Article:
Using the conjugate beam method, determine the slope at support $$A$$ and the deflection under the concentrated load of the simply supported beam at $$B$$ shown in Figure 7.17a.

$$E = 29,000 \mathrm{ksi}$$ and $$I = 800 \mathrm{in.}^{4}$$

$$Fig. 7.17$$. Simply supported beam.

Solution

($$M/EI$$) diagram. First, draw the bending moment diagram for the beam and divide it by the flexural rigidity, $$EI$$, to obtain the moment curvature ($$\frac{M}{E I}$$) diagram shown in Figure 7.17b.

Conjugate beam. The conjugate beam loaded with the $$\frac{M}{E I}$$ diagram is shown in Figure 7.17c. Notice that $$A$$ and $$C$$, which are simple supports in the real beam, remain the same in the conjugate beam. The $$\frac{M}{E I}$$ diagram is applied as an upward load in the conjugate beam because it is positive in Figure 7.17b.

Reactions for conjugate beam. The reaction at supports of the conjugate beam can be determined as follows:

$$A_{y}=B_{y}=-\frac{1}{E I}\left(\frac{1}{2}\right)(30)(180)(0.5)=-\frac{1350 \mathrm{k} . \mathrm{ft}^{2}}{E I} \text { due to symmetry in loading }$$

Slope at $$A$$. The slope at $$A$$ in the real beam is the shear force at $$A$$ in the conjugate beam. The shear at $$A$$ in the conjugate beam is as follows:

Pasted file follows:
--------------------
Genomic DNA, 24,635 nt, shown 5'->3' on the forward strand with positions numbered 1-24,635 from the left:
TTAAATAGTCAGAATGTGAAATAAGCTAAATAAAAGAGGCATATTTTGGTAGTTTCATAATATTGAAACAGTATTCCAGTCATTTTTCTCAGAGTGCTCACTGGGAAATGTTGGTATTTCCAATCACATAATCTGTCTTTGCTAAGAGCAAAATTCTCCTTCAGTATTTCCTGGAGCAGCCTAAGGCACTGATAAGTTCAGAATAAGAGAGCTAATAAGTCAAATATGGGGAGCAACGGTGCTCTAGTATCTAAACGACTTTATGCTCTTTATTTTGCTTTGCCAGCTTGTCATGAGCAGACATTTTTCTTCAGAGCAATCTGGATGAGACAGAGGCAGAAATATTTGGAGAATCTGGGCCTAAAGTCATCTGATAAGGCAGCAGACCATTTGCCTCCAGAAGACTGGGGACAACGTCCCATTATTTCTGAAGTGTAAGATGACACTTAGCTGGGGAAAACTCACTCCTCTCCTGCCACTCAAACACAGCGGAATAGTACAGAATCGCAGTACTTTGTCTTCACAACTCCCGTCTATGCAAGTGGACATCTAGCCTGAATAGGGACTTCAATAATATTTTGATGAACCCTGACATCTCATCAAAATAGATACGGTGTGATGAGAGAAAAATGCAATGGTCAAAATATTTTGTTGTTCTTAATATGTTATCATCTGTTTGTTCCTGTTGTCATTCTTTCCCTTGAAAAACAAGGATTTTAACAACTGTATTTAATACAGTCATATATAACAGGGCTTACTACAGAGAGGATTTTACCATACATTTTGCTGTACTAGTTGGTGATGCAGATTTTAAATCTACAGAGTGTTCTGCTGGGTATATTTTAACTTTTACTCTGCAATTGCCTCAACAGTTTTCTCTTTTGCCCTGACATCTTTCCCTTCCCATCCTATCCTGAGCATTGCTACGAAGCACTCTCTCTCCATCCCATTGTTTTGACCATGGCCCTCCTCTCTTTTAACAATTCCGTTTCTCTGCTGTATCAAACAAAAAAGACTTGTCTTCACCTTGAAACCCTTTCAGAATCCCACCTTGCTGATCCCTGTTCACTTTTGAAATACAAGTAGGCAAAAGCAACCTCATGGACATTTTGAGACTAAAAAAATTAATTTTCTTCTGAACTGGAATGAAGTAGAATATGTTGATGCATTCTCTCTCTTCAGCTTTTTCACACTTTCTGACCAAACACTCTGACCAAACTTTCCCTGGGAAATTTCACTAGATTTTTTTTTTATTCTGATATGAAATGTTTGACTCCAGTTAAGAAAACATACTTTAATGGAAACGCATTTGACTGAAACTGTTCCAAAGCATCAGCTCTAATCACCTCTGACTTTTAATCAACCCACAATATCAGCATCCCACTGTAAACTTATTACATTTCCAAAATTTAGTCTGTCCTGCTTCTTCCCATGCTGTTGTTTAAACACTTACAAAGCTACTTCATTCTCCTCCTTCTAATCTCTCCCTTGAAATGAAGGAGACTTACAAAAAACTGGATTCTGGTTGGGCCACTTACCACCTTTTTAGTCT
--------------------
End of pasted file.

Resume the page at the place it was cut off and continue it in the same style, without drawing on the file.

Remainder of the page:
$$V_{A}=-\frac{1350 \mathrm{k} \cdot \mathrm{ft}^{2}}{E I}$$

Thus, the slope at support $$A$$ of the real beam is as follows:

$$\theta_{A}=-\frac{1350 \mathrm{k} \cdot \mathrm{ft}^{2}}{E I}=-\frac{1350(12)^{2}}{(29,000)(800)}=-0.0084 \mathrm{rad}$$

Deflection at $$B$$. The deflection at $$B$$ in the real beam equals the moment at $$B$$ of the conjugate beam. The moment at $$B$$ of the conjugate beam is as follows:

$$M_{B}=\frac{1}{E I}\left[-(1350)(15)+\left(\frac{1}{2}\right)(15)(180)\left(\frac{15}{3}\right)\right]=-\frac{13500 \mathrm{k} \cdot \mathrm{ft}^{3}}{E I}$$

The deflection at $$B$$ of the real beam is as follows:

$$\Delta_{B}=-\frac{33750 \mathrm{k} \cdot \mathrm{ft}^{3}}{E I}=-\frac{13500(12)^{3}}{(29,000)(800)}=-1.01 \text { in. } \quad \Delta_{B}=1.01 \text { in. } \downarrow$$

Chapter Summary

Deflection of beams through geometric methods: The geometric methods considered in this chapter includes the double integration method, singularity function method, moment-area method, and conjugate-beam method. Prior to discussion of these methods, the following equation of the elastic curve of a beam was derived: